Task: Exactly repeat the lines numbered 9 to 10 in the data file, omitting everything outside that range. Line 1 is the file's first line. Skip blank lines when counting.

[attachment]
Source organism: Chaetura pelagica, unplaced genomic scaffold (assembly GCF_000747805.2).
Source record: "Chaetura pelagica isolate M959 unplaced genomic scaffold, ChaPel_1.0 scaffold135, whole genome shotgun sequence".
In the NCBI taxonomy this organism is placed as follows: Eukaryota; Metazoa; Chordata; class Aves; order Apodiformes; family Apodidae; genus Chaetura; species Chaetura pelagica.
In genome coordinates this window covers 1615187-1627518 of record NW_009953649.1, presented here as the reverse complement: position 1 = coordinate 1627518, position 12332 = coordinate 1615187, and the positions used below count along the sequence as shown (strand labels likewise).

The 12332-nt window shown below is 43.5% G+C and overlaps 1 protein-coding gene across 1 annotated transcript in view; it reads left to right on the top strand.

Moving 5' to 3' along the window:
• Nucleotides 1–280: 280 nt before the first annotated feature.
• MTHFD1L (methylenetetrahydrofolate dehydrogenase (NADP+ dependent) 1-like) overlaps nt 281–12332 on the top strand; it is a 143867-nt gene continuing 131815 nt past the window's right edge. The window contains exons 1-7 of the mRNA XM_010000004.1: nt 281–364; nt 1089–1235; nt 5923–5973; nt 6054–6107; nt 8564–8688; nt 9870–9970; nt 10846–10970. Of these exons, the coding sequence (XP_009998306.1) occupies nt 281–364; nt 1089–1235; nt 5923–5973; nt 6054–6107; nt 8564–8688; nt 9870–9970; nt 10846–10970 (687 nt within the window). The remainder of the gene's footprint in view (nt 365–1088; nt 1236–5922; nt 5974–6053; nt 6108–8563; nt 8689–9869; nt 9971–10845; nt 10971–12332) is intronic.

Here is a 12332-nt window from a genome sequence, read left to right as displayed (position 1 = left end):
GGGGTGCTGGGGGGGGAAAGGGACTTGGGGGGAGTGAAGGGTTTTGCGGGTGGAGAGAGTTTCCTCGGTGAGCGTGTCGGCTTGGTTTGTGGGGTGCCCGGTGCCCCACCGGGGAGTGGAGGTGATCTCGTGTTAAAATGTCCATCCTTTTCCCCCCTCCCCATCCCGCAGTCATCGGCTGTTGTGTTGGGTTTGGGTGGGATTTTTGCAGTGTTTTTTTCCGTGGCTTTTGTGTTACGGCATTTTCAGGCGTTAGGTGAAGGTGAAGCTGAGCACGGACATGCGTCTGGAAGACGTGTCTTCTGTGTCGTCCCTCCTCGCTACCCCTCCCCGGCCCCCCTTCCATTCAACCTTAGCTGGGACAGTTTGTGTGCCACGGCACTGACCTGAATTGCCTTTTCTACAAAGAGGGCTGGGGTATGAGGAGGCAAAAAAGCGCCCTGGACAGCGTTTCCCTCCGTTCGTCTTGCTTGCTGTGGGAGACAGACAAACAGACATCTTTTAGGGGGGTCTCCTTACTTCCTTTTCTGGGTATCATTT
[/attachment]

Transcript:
Here is a 12332-nt window from a genome sequence, read left to right as displayed (position 1 = left end):
GGGGTGCTGGGGGGGGAAAGGGACTTGGGGGGAGTGAAGGGTTTTGCGGGTGGAGAGAGTTTCCTCGGTGAGCGTGTCGGCTTGGTTTGTGGGGTGCCCGGTGCCCCACCGGGGAGTGGAGGTGATCTCGTGTTAAAATGTCCATCCTTTTCCCCCCTCCCCATCCCGCAGTCATCGGCTGTTGTGTTGGGTTTGGGTGGGATTTTTGCAGTGTTTTTTTCCGTGGCTTTTGTGTTACGGCATTTTCAGGCGTTAGGTGAAGGTGAAGCTGAGCACGGACATGCGTCTGGAAGACGTGTCTTCTGTGTCGTCCCTCCTCGCTACCCCTCCCCGGCCCCCCTTCCATTCAACCTTAGCTGGGACAGTTTGTGTGCCACGGCACTGACCTGAATTGCCTTTTCTACAAAGAGGGCTGGGGTATGAGGAGGCAAAAAAGCGCCCTGGACAGCGTTTCCCTCCGTTCGTCTTGCTTGCTGTGGGAGACAGACAAACAGACATCTTTTAGGGGGGTCTCCTTACTTCCTTTTCTGGGTATCATTT